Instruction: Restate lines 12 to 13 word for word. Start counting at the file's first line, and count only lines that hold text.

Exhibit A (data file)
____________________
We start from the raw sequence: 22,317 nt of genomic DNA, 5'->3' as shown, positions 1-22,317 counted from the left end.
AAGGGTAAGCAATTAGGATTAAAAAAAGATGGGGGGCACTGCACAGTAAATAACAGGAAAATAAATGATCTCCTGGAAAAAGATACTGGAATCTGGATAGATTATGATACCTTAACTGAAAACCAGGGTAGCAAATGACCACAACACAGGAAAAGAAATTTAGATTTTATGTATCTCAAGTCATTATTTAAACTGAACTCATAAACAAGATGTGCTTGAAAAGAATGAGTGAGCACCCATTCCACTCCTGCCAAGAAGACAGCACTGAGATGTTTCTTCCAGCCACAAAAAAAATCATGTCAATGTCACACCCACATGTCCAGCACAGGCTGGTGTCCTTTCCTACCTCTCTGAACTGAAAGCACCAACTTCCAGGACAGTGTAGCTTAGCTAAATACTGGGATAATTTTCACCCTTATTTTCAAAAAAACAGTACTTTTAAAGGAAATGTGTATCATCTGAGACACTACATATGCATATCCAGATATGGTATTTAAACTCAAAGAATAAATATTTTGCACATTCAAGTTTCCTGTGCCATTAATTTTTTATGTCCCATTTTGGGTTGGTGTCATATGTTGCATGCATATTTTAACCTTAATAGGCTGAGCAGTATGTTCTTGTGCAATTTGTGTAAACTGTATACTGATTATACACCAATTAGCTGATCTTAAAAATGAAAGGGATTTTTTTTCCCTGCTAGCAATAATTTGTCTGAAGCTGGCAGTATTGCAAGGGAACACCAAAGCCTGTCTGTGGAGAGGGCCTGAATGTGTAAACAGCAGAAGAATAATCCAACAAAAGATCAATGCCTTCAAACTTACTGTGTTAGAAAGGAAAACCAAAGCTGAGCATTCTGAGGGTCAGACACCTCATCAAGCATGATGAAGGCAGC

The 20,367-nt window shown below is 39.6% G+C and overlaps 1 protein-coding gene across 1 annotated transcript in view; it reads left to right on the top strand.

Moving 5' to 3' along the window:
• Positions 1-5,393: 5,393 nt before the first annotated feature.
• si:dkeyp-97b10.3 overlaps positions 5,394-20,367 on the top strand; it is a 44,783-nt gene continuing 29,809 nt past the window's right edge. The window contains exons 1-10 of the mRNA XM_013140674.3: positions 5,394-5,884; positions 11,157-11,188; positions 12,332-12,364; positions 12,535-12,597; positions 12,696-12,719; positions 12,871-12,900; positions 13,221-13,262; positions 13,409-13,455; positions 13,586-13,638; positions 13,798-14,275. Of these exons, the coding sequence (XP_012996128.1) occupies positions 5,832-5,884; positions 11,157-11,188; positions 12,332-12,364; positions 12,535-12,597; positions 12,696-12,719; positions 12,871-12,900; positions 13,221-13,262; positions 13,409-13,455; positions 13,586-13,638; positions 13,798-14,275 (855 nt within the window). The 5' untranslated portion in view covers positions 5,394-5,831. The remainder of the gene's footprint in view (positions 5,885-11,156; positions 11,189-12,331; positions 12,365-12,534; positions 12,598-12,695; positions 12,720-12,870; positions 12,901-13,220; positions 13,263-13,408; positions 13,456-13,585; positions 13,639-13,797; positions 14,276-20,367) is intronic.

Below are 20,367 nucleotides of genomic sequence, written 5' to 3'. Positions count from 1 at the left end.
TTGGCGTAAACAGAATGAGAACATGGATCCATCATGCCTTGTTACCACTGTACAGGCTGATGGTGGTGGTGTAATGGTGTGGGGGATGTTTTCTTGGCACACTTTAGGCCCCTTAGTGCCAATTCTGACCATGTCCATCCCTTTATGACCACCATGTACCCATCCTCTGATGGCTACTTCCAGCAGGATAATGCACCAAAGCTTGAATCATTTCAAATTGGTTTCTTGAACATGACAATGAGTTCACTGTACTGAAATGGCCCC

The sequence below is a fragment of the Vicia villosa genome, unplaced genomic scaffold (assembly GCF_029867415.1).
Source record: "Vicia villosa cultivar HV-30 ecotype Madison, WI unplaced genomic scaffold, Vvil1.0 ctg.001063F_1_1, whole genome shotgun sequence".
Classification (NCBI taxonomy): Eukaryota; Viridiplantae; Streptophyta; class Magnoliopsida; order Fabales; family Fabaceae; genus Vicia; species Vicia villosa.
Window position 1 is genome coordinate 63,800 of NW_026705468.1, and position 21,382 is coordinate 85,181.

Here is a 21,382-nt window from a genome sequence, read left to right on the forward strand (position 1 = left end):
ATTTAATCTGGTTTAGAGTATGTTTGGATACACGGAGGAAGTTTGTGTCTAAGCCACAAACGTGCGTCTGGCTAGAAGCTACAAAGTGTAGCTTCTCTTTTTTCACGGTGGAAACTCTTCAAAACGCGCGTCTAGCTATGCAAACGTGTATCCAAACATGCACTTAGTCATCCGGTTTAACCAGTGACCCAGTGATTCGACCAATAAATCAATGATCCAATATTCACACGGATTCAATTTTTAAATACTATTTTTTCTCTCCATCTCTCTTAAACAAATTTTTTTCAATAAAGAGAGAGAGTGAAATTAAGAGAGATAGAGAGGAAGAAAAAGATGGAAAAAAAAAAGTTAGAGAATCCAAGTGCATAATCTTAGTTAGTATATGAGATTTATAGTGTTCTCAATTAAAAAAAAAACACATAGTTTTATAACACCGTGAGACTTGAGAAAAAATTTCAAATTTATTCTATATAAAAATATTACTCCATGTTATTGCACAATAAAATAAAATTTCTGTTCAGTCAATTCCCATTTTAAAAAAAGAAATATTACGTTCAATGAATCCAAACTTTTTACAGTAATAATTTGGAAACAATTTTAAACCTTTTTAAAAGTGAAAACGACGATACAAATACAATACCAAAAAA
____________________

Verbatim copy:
Window position 1 is genome coordinate 63,800 of NW_026705468.1, and position 21,382 is coordinate 85,181.

Here is a 21,382-nt window from a genome sequence, read left to right on the forward strand (position 1 = left end):